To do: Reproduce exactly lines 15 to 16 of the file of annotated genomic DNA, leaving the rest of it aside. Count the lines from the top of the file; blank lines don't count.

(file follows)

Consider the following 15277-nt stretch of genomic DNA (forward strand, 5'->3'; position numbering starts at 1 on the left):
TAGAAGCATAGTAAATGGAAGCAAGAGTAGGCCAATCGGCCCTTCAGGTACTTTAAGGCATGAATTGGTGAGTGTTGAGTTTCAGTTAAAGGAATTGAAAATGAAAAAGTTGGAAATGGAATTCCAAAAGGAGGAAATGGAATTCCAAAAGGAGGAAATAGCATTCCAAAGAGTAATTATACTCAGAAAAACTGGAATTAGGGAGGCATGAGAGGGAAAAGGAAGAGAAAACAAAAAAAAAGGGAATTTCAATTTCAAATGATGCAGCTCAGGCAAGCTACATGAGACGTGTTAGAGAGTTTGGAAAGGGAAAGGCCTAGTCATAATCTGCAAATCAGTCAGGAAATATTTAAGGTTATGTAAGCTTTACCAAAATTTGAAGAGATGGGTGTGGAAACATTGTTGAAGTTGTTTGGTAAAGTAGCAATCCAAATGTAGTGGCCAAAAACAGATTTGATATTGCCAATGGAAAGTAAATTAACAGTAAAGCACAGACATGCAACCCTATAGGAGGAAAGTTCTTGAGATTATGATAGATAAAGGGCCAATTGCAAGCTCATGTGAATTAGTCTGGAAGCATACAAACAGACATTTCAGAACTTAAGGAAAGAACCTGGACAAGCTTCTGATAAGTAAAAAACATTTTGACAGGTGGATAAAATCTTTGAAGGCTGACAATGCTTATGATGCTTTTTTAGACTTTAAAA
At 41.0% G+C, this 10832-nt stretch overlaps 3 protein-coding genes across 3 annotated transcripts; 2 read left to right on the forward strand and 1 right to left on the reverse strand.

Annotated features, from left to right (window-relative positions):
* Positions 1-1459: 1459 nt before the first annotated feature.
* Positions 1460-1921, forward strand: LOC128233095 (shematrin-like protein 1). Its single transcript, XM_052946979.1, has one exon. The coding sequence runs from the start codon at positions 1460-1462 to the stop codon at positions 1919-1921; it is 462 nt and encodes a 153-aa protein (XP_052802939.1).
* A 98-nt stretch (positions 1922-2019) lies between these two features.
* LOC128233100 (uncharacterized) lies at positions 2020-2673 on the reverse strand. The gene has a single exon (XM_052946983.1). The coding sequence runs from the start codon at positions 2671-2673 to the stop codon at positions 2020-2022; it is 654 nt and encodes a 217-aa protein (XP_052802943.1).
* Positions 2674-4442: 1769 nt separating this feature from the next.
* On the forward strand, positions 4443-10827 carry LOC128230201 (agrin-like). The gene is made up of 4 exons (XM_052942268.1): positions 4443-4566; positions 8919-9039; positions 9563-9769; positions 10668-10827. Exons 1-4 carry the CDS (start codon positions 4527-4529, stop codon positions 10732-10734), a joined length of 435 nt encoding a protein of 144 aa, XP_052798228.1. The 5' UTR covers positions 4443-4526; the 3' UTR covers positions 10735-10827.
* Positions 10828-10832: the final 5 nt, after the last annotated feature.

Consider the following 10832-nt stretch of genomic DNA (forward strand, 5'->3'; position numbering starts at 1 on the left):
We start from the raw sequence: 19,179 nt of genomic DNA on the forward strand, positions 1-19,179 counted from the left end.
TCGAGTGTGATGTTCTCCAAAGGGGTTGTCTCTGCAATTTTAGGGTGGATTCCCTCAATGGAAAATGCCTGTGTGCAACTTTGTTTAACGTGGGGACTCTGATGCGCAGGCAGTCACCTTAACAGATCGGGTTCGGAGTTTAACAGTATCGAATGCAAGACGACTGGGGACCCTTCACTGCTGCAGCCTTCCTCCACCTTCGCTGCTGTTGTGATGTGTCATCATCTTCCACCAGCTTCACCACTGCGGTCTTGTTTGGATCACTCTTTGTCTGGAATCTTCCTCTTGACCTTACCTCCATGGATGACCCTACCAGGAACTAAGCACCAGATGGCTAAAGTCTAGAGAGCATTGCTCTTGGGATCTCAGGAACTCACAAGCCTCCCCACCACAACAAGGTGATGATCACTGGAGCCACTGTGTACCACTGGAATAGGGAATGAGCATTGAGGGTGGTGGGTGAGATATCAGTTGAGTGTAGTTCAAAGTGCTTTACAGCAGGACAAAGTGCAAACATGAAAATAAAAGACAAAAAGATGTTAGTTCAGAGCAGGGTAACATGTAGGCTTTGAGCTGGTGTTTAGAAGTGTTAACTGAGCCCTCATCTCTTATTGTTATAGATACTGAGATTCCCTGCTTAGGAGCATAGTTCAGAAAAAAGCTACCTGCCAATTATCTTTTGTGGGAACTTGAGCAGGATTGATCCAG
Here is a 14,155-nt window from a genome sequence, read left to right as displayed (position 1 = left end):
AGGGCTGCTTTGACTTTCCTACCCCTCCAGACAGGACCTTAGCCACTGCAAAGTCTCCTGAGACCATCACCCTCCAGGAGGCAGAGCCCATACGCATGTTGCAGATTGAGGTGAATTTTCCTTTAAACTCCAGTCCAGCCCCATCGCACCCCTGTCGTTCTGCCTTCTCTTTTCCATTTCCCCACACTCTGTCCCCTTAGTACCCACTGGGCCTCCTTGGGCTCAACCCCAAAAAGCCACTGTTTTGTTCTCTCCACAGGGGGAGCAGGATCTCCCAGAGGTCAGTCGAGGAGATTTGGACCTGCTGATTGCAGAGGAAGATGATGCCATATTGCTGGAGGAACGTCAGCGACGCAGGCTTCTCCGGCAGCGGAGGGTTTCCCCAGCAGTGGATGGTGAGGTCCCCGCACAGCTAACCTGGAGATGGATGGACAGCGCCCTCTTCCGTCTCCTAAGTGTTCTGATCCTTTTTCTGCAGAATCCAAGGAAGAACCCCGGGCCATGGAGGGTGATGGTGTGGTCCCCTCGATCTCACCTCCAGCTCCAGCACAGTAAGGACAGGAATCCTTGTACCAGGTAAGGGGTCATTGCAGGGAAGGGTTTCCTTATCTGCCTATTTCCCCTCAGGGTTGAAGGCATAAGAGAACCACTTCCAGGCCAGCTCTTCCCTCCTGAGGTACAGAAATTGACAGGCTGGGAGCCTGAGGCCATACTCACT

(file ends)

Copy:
Here is a 14,155-nt window from a genome sequence, read left to right as displayed (position 1 = left end):
AGGGCTGCTTTGACTTTCCTACCCCTCCAGACAGGACCTTAGCCACTGCAAAGTCTCCTGAGACCATCACCCTCCAGGAGGCAGAGCCCATACGCATGTTGCAGATTGAGGTGAATTTTCCTTTAAACTCCAGTCCAGCCCCATCGCACCCCTGTCGTTCTGCCTTCTCTTTTCCATTTCCCCACACTCTGTCCCCTTAGTACCCACTGGGCCTCCTTGGGCTCAACCCCAAAAAGCCACTGTTTTGTTCTCTCCACAGGGGGAGCAGGATCTCCCAGAGGTCAGTCGAGGAGATTTGGACCTGCTGATTGCAGAGGAAGATGATGCCATATTGCTGGAGGAACGTCAGCGACGCAGGCTTCTCCGGCAGCGGAGGGTTTCCCCAGCAGTGGATGGTGAGGTCCCCGCACAGCTAACCTGGAGATGGATGGACAGCGCCCTCTTCCGTCTCCTAAGTGTTCTGATCCTTTTTCTGCAGAATCCAAGGAAGAACCCCGGGCCATGGAGGGTGATGGTGTGGTCCCCTCGATCTCACCTCCAGCTCCAGCACAGTAAGGACAGGAATCCTTGTACCAGGTAAGGGGTCATTGCAGGGAAGGGTTTCCTTATCTGCCTATTTCCCCTCAGGGTTGAAGGCATAAGAGAACCACTTCCAGGCCAGCTCTTCCCTCCTGAGGTACAGAAATTGACAGGCTGGGAGCCTGAGGCCATACTCACT